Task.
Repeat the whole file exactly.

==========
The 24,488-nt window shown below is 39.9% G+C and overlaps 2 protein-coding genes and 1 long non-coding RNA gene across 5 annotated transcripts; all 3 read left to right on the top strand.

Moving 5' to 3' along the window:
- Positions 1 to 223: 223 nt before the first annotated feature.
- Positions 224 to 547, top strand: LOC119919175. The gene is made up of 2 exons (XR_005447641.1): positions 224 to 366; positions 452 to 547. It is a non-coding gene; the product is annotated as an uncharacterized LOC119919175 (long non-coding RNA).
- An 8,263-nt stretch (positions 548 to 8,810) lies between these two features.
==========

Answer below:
The 24,488-nt window shown below is 39.9% G+C and overlaps 2 protein-coding genes and 1 long non-coding RNA gene across 5 annotated transcripts; all 3 read left to right on the top strand.

Moving 5' to 3' along the window:
- Positions 1 to 223: 223 nt before the first annotated feature.
- Positions 224 to 547, top strand: LOC119919175. The gene is made up of 2 exons (XR_005447641.1): positions 224 to 366; positions 452 to 547. It is a non-coding gene; the product is annotated as an uncharacterized LOC119919175 (long non-coding RNA).
- An 8,263-nt stretch (positions 548 to 8,810) lies between these two features.